In the tradition of many horror classics, The Babadook prefers to raise the hairs on the back of your neck rather than make you leap from your chair. Though there are a few jumpy moments and no shortage of genre conventions, director Jennifer Kent’s feature debut validates the notion that the monster lurking in the shadows is only as scary as the meaning we ascribe to it. But it also doesn’t hurt if said monster has a round, pale face that hovers between a black top hat and overcoat, long spiky fingers, and a mournful squawk that makes Danny Torrance’s “redrum” refrain sound like a pleasantry.
Amelia (Essie Davis) is haunted (in the emotional sense) by the death of her husband, killed in a car crash while rushing her to the hospital to give birth. It’s been nearly seven years since the accident and Amelia struggles through sleepless nights and the minefield that is raising her maladjusted son Samuel (Noah Wiseman). Their bedtime ritual includes making sure no monsters are in his closet and reading a story, before he inevitably ends up in his mom’s bed grinding his teeth. One night a mysterious red-bound book entitled Mister Babadook appears on the shelf and Samuel insists his mother read it. After only a few pages, Samuel’s huddled in the fetal position and bawling. The disturbing popups and sketches portray a creepy figure, mention three knocks, and warn that once you let the Babadook in you can never get rid of him.
Samuel lets the monster in – to his mind, anyway. He becomes more attached to the homemade weapons that got him booted from school. His behavior becomes harder and harder for Amelia to tolerate or explain away. When he’s paralyzed with fear by a vision (unseen by us or anyone else onscreen), Amelia’s immediate response isn’t one of empathy, but a pained exclamation, “Why can’t you just be normal?!”
This increasingly antagonistic mother-son relationship forms the basis of the film’s simmering terror. Though a variety of supporting players are woven into the fabric of the story, this is a two-person show – one that Davis and Wiseman brilliantly carry. Wiseman isn’t the standard-issue 21st century horror kid. There are no blank stares into the camera from black eyes; only plainly stated assertions that the monster is real and a seemingly endless cacophony of attention-seeking. Davis’s journey from exhausted mother to tormented soul is filled with a subtlety that helps justify the third act extremes.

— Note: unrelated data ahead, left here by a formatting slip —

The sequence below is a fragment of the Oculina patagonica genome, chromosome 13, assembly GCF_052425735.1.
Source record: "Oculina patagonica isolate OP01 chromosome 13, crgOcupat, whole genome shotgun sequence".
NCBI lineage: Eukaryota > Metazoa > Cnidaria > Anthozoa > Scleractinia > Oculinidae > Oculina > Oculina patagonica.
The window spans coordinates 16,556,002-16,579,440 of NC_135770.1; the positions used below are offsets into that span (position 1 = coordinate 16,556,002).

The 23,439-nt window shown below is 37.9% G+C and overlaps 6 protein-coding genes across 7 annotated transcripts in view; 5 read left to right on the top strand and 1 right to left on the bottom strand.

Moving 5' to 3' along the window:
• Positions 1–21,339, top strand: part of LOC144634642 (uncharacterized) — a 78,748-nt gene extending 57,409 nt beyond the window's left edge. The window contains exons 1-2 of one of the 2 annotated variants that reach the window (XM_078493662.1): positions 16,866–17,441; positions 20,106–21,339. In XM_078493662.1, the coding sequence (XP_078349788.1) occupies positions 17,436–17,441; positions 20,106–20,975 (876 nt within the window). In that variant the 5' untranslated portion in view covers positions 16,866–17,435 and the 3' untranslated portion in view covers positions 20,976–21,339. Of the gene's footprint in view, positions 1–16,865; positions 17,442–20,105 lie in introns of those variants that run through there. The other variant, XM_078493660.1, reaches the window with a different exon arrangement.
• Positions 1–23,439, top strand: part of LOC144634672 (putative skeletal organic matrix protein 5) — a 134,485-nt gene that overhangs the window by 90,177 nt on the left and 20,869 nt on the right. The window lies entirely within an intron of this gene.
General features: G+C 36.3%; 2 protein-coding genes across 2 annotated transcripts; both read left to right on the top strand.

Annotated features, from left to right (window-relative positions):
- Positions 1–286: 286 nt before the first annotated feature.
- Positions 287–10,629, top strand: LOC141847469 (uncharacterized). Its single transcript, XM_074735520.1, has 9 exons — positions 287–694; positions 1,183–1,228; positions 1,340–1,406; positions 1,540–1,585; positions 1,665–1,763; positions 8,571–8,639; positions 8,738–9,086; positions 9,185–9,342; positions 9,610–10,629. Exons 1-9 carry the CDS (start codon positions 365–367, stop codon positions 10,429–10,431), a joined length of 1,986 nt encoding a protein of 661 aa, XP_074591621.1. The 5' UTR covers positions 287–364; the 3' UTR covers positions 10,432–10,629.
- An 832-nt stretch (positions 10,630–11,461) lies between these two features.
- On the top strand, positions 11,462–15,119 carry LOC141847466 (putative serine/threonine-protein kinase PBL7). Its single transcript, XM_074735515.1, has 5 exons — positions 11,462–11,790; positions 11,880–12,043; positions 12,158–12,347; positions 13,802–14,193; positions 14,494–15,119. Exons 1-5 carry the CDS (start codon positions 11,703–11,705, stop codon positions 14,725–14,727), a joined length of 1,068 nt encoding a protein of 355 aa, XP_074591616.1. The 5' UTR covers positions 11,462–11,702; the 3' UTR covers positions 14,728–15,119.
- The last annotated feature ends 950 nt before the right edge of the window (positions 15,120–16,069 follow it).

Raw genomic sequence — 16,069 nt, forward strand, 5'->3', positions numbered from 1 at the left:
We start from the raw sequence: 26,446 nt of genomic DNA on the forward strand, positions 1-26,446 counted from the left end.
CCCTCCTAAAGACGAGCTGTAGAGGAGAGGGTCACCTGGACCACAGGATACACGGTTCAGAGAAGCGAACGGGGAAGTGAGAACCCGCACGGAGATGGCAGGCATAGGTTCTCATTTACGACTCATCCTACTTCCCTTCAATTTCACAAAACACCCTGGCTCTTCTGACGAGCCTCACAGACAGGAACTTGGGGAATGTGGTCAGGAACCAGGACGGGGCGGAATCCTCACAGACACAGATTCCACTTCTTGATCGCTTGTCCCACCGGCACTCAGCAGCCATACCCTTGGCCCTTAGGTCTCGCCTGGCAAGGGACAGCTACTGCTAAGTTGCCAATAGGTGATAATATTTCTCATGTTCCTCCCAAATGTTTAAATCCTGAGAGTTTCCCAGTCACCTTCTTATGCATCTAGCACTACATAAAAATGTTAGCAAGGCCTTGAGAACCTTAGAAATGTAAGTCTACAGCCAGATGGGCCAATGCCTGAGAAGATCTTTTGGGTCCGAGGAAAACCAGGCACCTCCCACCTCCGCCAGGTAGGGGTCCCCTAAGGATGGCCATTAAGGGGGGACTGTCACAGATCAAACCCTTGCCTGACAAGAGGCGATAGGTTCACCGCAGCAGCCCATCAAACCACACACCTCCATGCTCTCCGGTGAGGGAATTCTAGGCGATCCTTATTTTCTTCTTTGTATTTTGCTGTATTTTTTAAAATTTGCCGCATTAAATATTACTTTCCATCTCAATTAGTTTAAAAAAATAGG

She hears the three knocks. She attempts to destroy the cursed book, but it reappears on her doorstep, complete with new, even more disturbing pictures and more foreboding nursery rhymes. By the time the titular menace appears slithering along the ceiling, we believe it could be real or that Amelia is unhinged enough to be an unreliable window into the metaphysical. The presentation of Babadook as a stop motion specter that would look right at home in a 1900s nickelodeon further blurs the line separating perceptible ghost and mental projection. It also just looks cool. As does the grey color palette of the family home that allows for varying interplays of shadow and light that define the chilling cinematography.
Kent does a masterful job of joining visions of the villain with a wife’s unmanageable grief and a mother’s uncontainable resentment. The battle that rages isn’t only with the visible manifestation of the ghoul, but with the sentiment that conjured it. Lesser horror movies would get caught up in elaborate backstories and explanations; The Babadook uses intrinsic, in-the-moment anxiety to tell us everything we need to know. It’s not immune to some recent staples – the puking up of a black viscous liquid, characters being pulled away from the camera by an unseen force – but it all fits within an even tone that harkens back to Rosemary’s Baby or Repulsion, with dread that mounts as psyches deteriorate.
With The Babadook, Kent has created an iconic boogeyman and an intense psychological horror film that cuts to the core of actual human grief and tragedy by way of the fantastic. Real or imagined.